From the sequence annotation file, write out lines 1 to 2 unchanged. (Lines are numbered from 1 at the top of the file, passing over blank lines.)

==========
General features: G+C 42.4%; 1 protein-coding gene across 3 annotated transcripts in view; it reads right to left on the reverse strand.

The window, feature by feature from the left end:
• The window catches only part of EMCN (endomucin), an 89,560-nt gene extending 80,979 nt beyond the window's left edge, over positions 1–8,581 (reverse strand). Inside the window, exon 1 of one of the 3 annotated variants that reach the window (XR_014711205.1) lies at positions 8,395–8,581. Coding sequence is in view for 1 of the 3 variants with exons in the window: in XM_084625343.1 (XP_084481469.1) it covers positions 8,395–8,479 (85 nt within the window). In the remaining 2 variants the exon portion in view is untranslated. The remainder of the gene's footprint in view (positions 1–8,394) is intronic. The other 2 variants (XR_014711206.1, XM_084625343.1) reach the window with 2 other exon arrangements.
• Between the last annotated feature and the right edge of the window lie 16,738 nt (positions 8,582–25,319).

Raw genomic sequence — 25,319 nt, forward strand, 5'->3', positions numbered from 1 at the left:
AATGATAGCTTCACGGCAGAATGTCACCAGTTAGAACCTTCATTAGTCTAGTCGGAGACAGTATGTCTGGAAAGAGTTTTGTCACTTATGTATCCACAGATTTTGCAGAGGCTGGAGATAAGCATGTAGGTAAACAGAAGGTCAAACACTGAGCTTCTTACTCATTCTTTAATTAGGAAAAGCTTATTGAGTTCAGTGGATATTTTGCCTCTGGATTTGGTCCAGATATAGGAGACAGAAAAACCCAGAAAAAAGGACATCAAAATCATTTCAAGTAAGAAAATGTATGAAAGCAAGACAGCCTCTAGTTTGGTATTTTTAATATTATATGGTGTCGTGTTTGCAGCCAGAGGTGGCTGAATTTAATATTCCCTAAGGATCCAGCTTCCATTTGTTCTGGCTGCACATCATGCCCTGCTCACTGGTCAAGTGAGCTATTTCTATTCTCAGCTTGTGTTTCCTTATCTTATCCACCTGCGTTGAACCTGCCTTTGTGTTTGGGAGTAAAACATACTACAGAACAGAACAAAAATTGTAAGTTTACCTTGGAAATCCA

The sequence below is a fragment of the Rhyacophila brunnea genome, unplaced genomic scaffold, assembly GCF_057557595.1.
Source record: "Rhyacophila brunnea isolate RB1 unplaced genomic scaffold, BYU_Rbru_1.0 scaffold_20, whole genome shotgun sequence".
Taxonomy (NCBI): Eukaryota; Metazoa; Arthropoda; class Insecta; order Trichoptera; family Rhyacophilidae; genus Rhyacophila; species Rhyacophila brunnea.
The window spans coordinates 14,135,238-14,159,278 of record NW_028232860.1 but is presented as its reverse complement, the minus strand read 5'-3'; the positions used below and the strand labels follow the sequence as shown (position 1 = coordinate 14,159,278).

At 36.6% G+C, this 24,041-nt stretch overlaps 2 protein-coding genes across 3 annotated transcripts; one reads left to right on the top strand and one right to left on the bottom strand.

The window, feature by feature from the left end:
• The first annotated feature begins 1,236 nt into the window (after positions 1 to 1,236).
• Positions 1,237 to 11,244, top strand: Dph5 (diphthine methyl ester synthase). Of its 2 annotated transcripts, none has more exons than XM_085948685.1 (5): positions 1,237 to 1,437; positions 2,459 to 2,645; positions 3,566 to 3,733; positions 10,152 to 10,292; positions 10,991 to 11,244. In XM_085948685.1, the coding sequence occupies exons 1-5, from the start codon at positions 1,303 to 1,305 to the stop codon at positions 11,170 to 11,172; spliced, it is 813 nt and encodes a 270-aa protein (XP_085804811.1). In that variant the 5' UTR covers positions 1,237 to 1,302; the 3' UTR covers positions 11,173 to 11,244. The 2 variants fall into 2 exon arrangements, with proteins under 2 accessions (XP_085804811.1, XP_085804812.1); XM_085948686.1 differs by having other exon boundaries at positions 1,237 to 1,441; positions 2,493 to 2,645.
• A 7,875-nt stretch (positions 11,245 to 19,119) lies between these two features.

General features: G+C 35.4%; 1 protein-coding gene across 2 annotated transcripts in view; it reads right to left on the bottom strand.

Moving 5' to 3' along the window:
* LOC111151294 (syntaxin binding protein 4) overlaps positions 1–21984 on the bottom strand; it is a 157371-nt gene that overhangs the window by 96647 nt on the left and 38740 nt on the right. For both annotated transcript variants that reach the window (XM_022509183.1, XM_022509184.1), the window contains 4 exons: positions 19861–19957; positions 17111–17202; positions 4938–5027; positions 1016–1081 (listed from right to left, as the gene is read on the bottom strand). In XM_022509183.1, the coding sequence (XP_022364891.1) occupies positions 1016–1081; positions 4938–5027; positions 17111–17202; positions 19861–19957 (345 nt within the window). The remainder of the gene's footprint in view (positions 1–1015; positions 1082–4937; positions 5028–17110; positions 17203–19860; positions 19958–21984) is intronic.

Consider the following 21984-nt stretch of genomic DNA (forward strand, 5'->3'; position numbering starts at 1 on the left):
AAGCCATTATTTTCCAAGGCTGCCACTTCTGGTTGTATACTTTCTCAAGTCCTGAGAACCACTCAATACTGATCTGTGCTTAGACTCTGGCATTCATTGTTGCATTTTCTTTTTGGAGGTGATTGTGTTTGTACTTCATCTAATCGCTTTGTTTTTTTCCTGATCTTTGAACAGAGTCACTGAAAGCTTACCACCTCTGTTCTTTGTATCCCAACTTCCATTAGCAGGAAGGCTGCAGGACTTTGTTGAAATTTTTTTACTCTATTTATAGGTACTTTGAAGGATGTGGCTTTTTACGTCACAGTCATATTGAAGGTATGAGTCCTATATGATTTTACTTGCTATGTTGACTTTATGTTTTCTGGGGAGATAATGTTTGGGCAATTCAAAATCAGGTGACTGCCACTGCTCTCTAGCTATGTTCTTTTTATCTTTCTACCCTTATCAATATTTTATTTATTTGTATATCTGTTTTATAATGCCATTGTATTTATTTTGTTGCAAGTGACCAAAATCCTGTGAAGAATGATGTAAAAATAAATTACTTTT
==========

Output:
General features: G+C 42.4%; 1 protein-coding gene across 3 annotated transcripts in view; it reads right to left on the reverse strand.

The window, feature by feature from the left end: